Philippine Standard time

At the Forefront of Reforms: Teacher Emotion and Agency in the Appropriation of Recent Education Initiatives in the Philippines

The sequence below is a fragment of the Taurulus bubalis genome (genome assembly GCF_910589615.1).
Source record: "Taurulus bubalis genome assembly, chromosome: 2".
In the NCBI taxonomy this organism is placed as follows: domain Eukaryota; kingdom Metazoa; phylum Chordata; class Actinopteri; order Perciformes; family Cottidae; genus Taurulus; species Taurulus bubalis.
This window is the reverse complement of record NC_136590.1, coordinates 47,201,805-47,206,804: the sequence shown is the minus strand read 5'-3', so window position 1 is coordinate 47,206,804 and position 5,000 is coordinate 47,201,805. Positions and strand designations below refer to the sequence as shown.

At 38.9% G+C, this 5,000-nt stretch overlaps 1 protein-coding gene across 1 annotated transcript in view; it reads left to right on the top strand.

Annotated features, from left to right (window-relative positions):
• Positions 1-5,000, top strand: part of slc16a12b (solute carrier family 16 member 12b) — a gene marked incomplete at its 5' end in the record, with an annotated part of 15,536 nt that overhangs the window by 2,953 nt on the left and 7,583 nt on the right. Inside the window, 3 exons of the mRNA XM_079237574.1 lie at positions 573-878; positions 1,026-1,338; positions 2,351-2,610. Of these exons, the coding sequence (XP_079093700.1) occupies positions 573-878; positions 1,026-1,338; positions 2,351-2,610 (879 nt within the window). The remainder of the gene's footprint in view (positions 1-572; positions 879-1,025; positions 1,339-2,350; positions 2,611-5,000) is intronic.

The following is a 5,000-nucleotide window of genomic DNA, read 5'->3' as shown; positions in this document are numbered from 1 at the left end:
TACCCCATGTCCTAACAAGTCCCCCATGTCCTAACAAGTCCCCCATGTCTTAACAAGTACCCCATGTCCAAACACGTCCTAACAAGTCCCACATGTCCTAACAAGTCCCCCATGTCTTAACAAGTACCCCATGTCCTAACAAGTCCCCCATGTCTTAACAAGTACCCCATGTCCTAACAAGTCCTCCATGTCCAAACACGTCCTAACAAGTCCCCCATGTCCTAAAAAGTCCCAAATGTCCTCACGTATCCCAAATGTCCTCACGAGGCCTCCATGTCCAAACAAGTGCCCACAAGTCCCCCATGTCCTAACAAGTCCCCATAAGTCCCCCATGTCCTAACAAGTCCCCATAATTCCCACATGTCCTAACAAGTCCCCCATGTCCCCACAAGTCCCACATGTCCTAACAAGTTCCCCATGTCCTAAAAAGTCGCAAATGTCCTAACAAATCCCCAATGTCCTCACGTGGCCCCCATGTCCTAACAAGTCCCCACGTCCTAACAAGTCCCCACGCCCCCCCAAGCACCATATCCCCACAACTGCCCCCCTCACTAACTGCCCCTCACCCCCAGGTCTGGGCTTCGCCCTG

The interpretation and implementation of education reforms are mediated by the teachers who enact them in multiple and complex ways as local conditions intersect with teacher emotions and identities. This study explores Filipino literacy teachers’ emotions vis-à-vis a series of educational reforms and the various articulations of teacher agency amid the constellation of resources and constraints in their local contexts. Teachers’ narratives suggest that they see themselves primarily as part of the system, feel grateful to be part of it, and feel responsible for the successful implementation of these reforms. Since the reforms are cascaded on a top-down model, teachers engage in “emotion management,” which are deliberate attempts to navigate through their subjective experiences to align their emotions with “normative requirements.” They employ “hidden scripts,” e.g., venting their emotions among themselves as a therapeutic social practice. Driven by their commitment to teaching as a caring profession, a sense of accountability grounded on their spirituality, and deep gratitude to the government’s initiative to improve the socio-economic status of public school teachers through the legislation of a salary standardization scheme, teachers creatively comply with mandates of the Department of Education resulting in various articulations of the reforms. Thus, although the teachers may be viewed from the surface as technicians who are uncritical of the system, a closer examination revealed teachers owning the reform through their creative appropriations of the program informed by their personal and professional experiences, a constant appraisal of the resources at their disposal, and their beliefs and aspirations.


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